Hunter S. Thompson and the twilight zone

I have a unfortunate habit of making generalisations, so here’s one for you: tortured aspiring writer boy types have a tendency to dig Hunter S. Thompson. Call it a target market. I’d even hazard a guess as to why. Thompson strikes that elusive space between being similar enough these boys to feel that he’s on their level and different enough to be envied and admired. On one hand he was disaffected, decidedly unprofessional and took drugs and on the other, he’s widely-read, a creative pioneer.

It’s a tendency that shows itself most starkly when you consider Thompson’s personal life. He left behind an immense vault of quirky anecdotes and stained memories with the people he worked with, partied with, married and wrote about. Some of these shards were hashed together in the film “Gonzo: The Life and Work of Hunter S. Thompson” which screened late last year at ACMI. Well-researched and edited, it did a rather attractive job of relating the bottle-a-day, womanising, gun-toting lifestyle of this American Legend and it’s consequences. Of course, with some writers, you can get away from their deeply flawed personalties when you read them, but no, not Hunter — so consistent were his attitudes. so great the ego in his work,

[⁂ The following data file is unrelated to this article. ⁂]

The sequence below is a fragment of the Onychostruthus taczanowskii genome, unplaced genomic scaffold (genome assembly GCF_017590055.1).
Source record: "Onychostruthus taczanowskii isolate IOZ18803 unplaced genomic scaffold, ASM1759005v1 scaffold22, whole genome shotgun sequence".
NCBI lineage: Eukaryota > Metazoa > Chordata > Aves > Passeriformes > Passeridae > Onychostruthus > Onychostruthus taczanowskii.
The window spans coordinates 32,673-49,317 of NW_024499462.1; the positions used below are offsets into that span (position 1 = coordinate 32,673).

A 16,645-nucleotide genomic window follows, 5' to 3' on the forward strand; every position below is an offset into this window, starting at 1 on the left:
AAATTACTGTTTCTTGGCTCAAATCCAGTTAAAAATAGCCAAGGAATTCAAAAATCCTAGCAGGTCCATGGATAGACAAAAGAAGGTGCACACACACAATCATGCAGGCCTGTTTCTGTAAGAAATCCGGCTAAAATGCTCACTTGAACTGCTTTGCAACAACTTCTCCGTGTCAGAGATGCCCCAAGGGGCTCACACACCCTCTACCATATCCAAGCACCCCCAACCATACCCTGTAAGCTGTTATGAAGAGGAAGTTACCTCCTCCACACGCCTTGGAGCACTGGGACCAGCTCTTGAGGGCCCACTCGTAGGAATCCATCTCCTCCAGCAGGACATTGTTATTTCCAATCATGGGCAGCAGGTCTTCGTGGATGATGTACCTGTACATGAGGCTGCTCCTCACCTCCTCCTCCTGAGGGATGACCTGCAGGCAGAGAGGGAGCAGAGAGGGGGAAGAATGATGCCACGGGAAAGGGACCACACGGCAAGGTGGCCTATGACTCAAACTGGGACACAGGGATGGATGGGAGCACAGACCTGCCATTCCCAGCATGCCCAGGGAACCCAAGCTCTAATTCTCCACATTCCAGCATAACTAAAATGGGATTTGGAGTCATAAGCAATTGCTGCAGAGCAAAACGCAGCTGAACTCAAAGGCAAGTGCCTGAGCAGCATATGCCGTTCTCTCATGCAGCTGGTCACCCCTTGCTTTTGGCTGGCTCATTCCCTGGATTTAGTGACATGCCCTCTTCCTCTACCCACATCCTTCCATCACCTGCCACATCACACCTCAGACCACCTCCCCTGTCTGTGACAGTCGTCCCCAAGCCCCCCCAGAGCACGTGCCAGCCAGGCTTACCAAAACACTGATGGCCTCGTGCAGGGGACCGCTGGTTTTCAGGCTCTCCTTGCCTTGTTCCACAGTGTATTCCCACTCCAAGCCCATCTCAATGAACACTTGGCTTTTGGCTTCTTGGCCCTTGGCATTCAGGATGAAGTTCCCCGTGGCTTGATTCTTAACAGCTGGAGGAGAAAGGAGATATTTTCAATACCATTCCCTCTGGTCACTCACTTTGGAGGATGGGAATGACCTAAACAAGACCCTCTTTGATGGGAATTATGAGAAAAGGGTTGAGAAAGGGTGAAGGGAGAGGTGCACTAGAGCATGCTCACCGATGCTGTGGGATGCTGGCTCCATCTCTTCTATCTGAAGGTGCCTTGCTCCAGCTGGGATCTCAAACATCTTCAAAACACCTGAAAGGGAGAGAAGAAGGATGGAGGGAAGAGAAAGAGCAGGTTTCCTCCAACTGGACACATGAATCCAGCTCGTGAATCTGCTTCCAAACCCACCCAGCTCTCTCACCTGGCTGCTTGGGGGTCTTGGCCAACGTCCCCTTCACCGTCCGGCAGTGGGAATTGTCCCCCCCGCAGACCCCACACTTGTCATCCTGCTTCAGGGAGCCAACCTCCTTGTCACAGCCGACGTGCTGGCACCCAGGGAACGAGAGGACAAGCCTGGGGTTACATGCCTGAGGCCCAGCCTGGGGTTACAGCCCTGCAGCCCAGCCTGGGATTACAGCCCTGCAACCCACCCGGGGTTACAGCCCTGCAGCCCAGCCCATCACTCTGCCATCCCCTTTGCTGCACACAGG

So, it should have been no shock when I read this letter, on the rather excellent blog “Letters of Note” (click on the link for a transcription):

Still, it kinda was. Not only is he abusing this director, this Holly Sorensen character, by calling her a “lazy bitch” (on paper, I might note, instead of giving her a call or paying her a visit), he’s humiliating her in front of what appears to be a number of her colleagues. Abuse. Nothing less. It’s horrendous stuff, particularly to us, a generation of sexual harassment trained, occupational health and safety aware types.

But is it misogynistic? And does it make Hunter S. a woman-hater? There are a number of facts in the “yes” camp. It’s patronising, it’s rude and it’s been written by a man to a woman and CCed to a bunch of men who the author has named as worthy colleagues. Add to that the phrase “Michael Thomas, who is a very smart boy” — subtext “unlike you, you lazy bitch” — and of course the “lazy bitch” line itself, and we’re hardly getting a picture of a chap with respect for women, particularly women in the workplace.